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Necessity and advantages of re-examining the
subject - - - - - - - - pages 9, 10.
strongly stated, by Bishop Newton - - 11
cularly as Histories of the Controversy concern-
the Messiah - - - - - - - - 13, 14.
Heaven was at hand, founded on the Prophecy
of Daniel - - - - - - - • 15, 16.
very general, when Jesus appeared-proved by
Dr. Sykes-Bishop Chandler-Dr. White, and
ing the coming of the Messiah, different from
Dr. Lardner - - - - - - 22 to 25.
give the Jews just ideas of the nature of his
vely to the Sto the Jewn and the
Importance of considering the Gospels as Histories
of these facts - - - - - pages 25 to 28.
of the Jews concerning the nature of the Mes-
large - - - - - - - - - - - 29.
not excusively to the Disciples. Dr. Camp-
and Dr. Ellis, in his knowledge of divine things
ture - - - - - - - - - - 34, &c.
Jewish Nation - - - - - - - 39, 40.
priety, as to the Jews - - - - - - 41.
nounce the approach of the Messiah's King-
sidered--a proof of the genuine authenticity
of the History - - - - - - 43 to 53.
the great difficulties the Disciples were to meet
The Writers, from whom it has been the Author's misfortune to differ, are many of them numbered among the Dead, and are therefore unable to defend themselves but there are Those still living whose Learning and Abilities are equally respectable, and who are equally competent to detect any Errors into which he may have inadvertently fallen. From them he neither asks, nor expects any other quarter than what a candid and ingenuous Opponent will always be ready to give : And he is confident they will not, unnecessarily, wound the feelings of one, who has been ardently solicitous to establish, on the most solid basis, the credit of the Christian Religion, from a firm conviction, if full justice is , done to it, that it is worthy of all Acceptation.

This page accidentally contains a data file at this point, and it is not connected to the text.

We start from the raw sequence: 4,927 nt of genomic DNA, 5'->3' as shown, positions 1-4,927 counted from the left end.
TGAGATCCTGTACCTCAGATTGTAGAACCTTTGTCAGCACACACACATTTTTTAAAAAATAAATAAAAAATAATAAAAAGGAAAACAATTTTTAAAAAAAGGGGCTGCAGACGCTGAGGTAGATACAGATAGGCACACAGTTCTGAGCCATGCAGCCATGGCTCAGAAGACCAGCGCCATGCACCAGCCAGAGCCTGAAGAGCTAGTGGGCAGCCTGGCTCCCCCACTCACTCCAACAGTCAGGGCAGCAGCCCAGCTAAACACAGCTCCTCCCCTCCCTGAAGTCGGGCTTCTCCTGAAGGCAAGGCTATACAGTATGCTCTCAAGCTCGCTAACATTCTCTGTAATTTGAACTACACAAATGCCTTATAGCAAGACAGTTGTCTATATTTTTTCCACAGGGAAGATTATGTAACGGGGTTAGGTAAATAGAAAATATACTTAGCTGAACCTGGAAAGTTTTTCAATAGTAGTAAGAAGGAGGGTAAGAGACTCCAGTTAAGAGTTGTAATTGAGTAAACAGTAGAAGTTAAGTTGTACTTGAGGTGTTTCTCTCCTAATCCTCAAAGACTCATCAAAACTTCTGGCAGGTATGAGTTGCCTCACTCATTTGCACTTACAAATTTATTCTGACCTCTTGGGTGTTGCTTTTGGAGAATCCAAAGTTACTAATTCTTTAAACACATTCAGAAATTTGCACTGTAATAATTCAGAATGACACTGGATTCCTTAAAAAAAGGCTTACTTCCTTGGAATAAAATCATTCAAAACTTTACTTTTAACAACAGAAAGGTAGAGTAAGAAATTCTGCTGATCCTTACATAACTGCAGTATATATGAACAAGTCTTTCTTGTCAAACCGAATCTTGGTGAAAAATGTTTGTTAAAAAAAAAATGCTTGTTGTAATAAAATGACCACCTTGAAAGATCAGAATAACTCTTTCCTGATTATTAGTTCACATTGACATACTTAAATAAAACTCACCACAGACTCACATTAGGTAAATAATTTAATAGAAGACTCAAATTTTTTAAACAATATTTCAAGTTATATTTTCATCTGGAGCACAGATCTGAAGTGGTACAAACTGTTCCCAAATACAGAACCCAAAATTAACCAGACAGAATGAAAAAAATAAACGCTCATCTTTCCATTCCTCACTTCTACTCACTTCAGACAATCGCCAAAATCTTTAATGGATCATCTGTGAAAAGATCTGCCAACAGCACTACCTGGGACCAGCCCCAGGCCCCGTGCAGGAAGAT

The Author begs leave to add, that his first object having been to endeavor to understand the New Testament himself; if he hath succeeded in obtaining a more accurate knowledge of it, than those who have gone before him; it is not owing to superior advantages of situation; still less, to superior learning and abilities. Indeed he cannot help considering it as one considerable argument in favor of Christianity, that it requires, not so much, a superior depth of learning, as an attentive perusal of it as an History, and particularly, as an History of the great Controversy between Jesus